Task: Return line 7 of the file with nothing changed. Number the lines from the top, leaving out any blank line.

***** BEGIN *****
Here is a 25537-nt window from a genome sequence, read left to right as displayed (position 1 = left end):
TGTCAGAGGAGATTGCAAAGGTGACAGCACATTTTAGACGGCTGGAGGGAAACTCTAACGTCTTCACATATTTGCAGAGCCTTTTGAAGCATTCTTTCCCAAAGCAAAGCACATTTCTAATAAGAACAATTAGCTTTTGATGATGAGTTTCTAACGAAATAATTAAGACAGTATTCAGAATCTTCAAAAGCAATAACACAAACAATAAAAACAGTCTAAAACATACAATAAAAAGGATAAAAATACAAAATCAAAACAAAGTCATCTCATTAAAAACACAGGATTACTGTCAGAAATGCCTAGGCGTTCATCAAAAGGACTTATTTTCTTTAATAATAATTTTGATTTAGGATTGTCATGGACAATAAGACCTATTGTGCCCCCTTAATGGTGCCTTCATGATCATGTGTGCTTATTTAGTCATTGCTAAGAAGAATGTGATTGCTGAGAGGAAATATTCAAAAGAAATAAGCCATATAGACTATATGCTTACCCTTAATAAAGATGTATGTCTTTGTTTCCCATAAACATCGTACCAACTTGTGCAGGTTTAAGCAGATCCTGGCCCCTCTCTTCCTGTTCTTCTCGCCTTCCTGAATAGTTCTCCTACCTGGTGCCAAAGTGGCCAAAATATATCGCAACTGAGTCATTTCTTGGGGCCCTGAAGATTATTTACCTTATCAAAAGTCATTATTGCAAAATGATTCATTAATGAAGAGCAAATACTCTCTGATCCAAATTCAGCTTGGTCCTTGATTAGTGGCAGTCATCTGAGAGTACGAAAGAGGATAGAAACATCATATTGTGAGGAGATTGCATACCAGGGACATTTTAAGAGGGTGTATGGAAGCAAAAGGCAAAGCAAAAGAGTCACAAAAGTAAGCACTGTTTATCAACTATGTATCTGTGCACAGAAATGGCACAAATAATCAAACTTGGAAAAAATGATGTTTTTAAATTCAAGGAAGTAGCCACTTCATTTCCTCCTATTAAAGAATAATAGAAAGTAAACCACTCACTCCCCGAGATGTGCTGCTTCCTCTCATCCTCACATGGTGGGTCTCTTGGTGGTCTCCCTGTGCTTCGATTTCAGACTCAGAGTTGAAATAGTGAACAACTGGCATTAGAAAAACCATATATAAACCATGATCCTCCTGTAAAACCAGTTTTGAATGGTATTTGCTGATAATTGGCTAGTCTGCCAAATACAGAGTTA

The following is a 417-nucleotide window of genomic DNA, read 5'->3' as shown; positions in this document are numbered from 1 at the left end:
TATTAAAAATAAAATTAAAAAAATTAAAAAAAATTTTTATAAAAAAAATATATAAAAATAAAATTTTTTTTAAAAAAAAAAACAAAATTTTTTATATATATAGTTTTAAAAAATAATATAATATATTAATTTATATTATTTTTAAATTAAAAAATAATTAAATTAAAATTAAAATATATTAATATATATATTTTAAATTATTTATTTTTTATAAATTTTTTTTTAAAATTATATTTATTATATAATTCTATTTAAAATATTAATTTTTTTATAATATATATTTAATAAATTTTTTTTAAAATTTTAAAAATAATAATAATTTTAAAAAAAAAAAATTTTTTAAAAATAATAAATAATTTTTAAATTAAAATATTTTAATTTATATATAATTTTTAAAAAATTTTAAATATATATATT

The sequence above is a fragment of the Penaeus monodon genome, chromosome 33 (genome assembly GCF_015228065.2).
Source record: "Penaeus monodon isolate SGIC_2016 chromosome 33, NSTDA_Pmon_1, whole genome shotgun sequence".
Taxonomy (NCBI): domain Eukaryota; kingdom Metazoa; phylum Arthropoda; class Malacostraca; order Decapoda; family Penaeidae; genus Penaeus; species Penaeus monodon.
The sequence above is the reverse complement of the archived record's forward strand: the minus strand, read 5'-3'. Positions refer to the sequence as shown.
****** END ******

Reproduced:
Taxonomy (NCBI): domain Eukaryota; kingdom Metazoa; phylum Arthropoda; class Malacostraca; order Decapoda; family Penaeidae; genus Penaeus; species Penaeus monodon.